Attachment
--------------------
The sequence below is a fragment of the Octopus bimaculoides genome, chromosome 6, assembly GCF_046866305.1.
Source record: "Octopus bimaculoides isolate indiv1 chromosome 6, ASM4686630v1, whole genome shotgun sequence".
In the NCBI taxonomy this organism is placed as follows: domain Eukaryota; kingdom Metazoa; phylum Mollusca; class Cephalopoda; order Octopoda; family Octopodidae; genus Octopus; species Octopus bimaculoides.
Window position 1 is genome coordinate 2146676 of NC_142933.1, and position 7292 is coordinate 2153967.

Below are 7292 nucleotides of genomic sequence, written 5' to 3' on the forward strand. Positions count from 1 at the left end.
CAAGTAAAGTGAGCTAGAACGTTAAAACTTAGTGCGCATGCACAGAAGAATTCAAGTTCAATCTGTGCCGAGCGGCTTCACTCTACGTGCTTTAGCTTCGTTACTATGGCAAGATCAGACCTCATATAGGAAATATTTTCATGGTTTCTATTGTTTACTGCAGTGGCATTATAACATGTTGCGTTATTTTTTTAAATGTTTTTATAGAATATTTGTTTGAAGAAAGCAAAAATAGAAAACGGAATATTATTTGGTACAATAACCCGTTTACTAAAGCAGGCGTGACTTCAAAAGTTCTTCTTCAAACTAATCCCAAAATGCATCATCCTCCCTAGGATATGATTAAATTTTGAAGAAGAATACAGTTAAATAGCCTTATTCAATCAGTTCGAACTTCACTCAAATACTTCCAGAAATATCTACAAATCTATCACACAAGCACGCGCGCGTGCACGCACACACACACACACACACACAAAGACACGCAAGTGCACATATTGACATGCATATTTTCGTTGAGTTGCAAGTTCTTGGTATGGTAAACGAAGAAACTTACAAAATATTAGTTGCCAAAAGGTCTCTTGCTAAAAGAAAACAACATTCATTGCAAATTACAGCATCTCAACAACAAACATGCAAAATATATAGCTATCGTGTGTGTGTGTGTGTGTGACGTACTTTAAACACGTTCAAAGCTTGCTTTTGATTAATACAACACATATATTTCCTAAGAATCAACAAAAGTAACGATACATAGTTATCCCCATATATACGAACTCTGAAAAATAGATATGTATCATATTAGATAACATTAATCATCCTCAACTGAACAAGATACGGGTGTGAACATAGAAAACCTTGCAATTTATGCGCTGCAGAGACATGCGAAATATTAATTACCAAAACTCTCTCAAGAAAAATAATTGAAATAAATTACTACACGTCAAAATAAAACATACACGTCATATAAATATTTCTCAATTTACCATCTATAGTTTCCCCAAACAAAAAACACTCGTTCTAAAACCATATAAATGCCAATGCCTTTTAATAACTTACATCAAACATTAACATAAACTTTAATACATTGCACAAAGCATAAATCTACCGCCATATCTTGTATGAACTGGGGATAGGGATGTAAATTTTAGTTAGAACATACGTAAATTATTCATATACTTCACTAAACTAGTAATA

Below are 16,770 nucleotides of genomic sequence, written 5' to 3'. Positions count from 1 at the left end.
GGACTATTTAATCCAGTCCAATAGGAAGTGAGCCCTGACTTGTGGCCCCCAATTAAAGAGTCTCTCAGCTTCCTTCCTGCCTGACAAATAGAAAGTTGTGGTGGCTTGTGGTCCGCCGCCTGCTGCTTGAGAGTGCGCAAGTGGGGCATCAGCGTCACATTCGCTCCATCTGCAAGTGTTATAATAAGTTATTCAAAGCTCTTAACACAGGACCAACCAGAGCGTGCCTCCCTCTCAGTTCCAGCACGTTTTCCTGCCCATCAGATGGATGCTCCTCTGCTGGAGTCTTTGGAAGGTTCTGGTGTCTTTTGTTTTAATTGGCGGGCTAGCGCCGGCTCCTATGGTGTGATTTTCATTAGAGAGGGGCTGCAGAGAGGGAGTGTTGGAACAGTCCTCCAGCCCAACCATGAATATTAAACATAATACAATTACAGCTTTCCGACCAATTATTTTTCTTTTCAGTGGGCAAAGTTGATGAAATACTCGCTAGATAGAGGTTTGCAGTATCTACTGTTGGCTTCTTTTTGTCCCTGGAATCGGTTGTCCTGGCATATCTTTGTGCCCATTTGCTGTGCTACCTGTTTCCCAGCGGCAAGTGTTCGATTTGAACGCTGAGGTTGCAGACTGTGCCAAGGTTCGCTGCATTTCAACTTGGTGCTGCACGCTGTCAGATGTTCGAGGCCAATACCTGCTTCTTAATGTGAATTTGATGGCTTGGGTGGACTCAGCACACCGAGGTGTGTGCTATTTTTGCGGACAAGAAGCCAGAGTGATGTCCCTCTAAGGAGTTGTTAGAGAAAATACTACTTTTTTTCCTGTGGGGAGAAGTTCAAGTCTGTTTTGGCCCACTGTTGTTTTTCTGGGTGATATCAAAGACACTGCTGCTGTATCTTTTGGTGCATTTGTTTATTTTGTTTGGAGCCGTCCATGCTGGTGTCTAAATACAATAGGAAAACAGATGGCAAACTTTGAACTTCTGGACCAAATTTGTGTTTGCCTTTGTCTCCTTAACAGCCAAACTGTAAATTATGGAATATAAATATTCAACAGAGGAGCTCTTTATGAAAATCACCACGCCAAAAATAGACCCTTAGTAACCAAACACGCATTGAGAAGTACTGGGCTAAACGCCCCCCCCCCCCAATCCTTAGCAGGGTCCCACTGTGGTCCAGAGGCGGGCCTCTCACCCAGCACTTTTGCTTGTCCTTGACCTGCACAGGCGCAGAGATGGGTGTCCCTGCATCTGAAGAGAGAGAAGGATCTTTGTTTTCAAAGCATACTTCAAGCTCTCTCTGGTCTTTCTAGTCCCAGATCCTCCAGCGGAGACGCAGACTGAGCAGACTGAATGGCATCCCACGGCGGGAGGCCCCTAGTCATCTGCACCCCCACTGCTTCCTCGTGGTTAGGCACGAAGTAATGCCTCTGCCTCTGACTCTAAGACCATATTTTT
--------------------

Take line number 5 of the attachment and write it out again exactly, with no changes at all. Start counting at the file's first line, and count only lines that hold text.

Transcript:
Below are 7292 nucleotides of genomic sequence, written 5' to 3' on the forward strand. Positions count from 1 at the left end.